Making a name for UofSC in children's literature
By Page Ivey, firstname.lastname@example.org, 803-777-3085
Putting together an international conference that draws the world's foremost authorities on children's literature is a daunting task, but no more so than creating in just a few years an interdisciplinary program at the University of South Carolina that is recognized by those same authorities as "legit."
"There are very few programs that have the interdisciplinary courses we offer at a Tier 1 research institution," says Michelle Martin, the Augusta Baker Chair in Childhood Literacy in the School of Library and Information Science and one of the founders of the Carolina Children's Literature Consortium. "It has made USC a destination for the study of children's literature."
That's what Sara Schwebel wanted to do when she arrived at Carolina six years ago. Schwebel, a founder of the consortium and a co-organizer with Martin of the Children's Literature Association's 41st-annual conference at Carolina, is an associate professor in English with a background in U.S. history.
"This conference recognizes the unique way faculty across our campus are coming together in the study of children's literature," Schwebel says.
Faculty from art, languages, English, education, library science and theater and dance teach a combined 37 courses relating to children's literature.
"We are teaching the same students," Martin says. "So it behooves us to talk to each other."
The consortium meets periodically to discuss children's books and scholarship with faculty members sharing their own expertise or perspective. "It is so easy for us in a large university to become stuck in our own silos," Martin says. "I think this organization has helped bridge some of those gaps."
Schwebel's research, for example, combines her history and literature backgrounds, focusing on the historical truths and myths that can be found in children's literature that has been taught for generations and is still taught today in U.S. classrooms. The result of her research is "Child-Sized History: Fictions of the Past in U.S. Classrooms," published in 2011 by Vanderbilt University Press.
The lifelong impact a standard collection of books can have on generations of American children is a central part of conference forums, some of which are open to the public, including the continued lack of diverse faces in modern children's literature.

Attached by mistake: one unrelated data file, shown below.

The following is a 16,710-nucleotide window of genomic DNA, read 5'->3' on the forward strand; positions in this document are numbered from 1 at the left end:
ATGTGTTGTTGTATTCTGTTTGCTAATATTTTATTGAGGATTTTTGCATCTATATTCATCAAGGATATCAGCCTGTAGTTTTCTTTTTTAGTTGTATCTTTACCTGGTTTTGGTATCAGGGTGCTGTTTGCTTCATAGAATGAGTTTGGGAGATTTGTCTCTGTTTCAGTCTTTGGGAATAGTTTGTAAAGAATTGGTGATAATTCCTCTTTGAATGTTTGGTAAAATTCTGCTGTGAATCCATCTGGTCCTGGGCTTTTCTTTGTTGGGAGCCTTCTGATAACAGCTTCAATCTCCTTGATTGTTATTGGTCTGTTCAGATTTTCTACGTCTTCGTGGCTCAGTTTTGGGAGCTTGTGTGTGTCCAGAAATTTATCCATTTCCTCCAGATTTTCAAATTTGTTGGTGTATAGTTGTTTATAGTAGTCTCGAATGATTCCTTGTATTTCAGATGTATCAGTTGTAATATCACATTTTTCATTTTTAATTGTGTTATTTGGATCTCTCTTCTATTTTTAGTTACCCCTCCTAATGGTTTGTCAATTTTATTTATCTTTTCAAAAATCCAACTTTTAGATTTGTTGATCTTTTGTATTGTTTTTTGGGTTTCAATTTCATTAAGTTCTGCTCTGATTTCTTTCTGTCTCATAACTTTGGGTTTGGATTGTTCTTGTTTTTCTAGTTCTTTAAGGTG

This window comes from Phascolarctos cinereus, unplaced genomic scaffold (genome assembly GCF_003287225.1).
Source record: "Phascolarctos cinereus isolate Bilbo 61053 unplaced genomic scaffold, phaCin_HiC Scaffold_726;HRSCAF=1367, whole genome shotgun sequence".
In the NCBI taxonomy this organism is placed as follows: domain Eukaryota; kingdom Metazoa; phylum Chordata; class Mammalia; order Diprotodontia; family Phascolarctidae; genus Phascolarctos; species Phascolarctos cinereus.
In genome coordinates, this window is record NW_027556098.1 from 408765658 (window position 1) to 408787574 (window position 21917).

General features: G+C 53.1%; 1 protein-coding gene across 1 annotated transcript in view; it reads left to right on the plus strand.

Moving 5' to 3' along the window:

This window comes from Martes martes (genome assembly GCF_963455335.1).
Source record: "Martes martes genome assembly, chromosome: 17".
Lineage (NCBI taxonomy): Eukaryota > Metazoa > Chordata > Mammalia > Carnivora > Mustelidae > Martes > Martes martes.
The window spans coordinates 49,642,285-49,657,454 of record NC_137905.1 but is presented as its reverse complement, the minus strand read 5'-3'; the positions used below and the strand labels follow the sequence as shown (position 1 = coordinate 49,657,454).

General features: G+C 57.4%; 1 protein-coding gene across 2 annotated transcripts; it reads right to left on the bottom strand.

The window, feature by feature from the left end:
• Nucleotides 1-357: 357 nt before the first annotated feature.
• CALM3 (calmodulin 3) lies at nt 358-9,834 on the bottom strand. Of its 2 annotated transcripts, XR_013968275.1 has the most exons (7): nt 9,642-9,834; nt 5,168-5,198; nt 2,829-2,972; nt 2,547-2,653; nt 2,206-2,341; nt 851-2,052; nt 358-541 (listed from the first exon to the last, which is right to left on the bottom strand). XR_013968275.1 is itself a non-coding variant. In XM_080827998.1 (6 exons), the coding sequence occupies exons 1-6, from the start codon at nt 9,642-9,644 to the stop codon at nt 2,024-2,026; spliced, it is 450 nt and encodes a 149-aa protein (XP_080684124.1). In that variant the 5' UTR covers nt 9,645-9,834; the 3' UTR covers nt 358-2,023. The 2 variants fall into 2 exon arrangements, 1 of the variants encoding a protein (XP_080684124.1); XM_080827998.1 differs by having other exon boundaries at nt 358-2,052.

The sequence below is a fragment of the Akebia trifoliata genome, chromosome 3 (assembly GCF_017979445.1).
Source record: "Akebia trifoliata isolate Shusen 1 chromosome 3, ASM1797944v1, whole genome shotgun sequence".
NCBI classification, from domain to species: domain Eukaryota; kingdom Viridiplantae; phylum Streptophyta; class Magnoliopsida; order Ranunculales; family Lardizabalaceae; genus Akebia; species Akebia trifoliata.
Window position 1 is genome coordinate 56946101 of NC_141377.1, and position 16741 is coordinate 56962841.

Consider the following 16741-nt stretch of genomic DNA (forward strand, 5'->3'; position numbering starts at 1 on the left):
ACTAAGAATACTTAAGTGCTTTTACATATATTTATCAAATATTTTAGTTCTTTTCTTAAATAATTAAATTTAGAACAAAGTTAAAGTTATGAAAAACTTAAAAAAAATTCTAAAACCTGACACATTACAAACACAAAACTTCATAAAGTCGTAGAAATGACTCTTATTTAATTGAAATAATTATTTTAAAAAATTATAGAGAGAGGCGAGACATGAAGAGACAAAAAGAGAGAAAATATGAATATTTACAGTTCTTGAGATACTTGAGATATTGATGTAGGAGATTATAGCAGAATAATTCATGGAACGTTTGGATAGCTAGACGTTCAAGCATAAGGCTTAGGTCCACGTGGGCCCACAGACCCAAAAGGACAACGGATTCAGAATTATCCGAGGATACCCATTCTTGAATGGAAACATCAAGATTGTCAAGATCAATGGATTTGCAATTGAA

According to a study by the Cooperative Children's Book Center at the University of Wisconsin, just 93 of the 3,200 children's books published last year were about black people, and the representation of Latinos and other ethnic groups is equally dire, Schwebel says.
A publishers' panel and subsequent sessions scheduled for Thursday (June 19) afternoon during the conference will look at some reasons why the vast majority of children's books still feature middle-class white "nuclear" families, Schwebel says.
For every "Hunger Games" book that sells millions of copies, there are thousands of books that struggle to get noticed in that vast sea of new releases each year. Plus, there are the tried-and-true materials – think Dr. Seuss and "Goodnight Moon" – that sell hundreds of thousands of copies year after year.
"It is in part a result of demographics and assumptions about consumer behavior – large publishing houses thinking that white families won't buy books about characters that are not white," Schwebel says.
Publishing houses, such as Lee & Low, that publish only multicultural books, also will be at the conference, Martin says.
Carolina's Hollings Library is featuring an exhibit of its collection of children's and young adult literature, including collections from famed storyteller and librarian Augusta Baker, author of an influential bibliography of works for children that accurately depict African-American life. Baker was a friend and mentor to many of the authors and illustrators represented in her collection housed at Carolina.
Immediately after the children's literature conference will be the U.S.-China Children's Literature Symposium, which will bring U.S., Chinese and Canadian scholars to Columbia to present their research on children's literature across cultures and countries. Themed "The Global Child," the symposium is hosted by the university and sponsored in part by the Confucius Institute at Carolina.
If you are going
The 41st-annual conference of the Children's Literature Association is Wednesday-Saturday (June 18-21). Many of the events are for registered attendees only, but three sessions are open to the public. Visit the conference website for a complete schedule.
Share this Story! Let friends in your social network know what you are reading about